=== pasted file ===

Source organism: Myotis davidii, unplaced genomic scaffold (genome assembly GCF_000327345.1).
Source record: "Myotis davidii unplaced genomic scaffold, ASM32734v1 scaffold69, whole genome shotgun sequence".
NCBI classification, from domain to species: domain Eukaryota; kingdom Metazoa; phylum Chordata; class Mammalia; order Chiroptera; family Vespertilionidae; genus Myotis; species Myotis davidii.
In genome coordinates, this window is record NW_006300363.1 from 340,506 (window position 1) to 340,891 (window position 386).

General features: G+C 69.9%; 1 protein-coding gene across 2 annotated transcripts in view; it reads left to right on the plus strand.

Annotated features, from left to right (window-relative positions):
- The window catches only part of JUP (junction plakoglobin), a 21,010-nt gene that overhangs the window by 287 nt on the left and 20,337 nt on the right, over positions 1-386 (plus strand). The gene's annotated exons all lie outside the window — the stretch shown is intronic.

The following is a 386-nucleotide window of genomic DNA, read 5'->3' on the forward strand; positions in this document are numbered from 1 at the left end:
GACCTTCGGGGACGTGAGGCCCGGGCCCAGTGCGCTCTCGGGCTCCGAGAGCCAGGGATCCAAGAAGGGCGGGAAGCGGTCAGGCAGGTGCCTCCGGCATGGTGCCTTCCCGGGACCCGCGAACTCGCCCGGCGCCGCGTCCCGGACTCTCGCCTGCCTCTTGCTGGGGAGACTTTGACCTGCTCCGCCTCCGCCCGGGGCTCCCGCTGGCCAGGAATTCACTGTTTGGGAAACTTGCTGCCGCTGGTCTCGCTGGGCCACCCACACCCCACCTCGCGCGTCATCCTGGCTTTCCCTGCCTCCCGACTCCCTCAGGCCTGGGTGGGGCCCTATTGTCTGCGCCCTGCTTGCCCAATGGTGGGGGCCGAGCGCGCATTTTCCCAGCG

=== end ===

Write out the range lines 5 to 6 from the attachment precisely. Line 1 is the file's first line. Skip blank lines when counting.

General features: G+C 69.9%; 1 protein-coding gene across 2 annotated transcripts in view; it reads left to right on the plus strand.

Annotated features, from left to right (window-relative positions):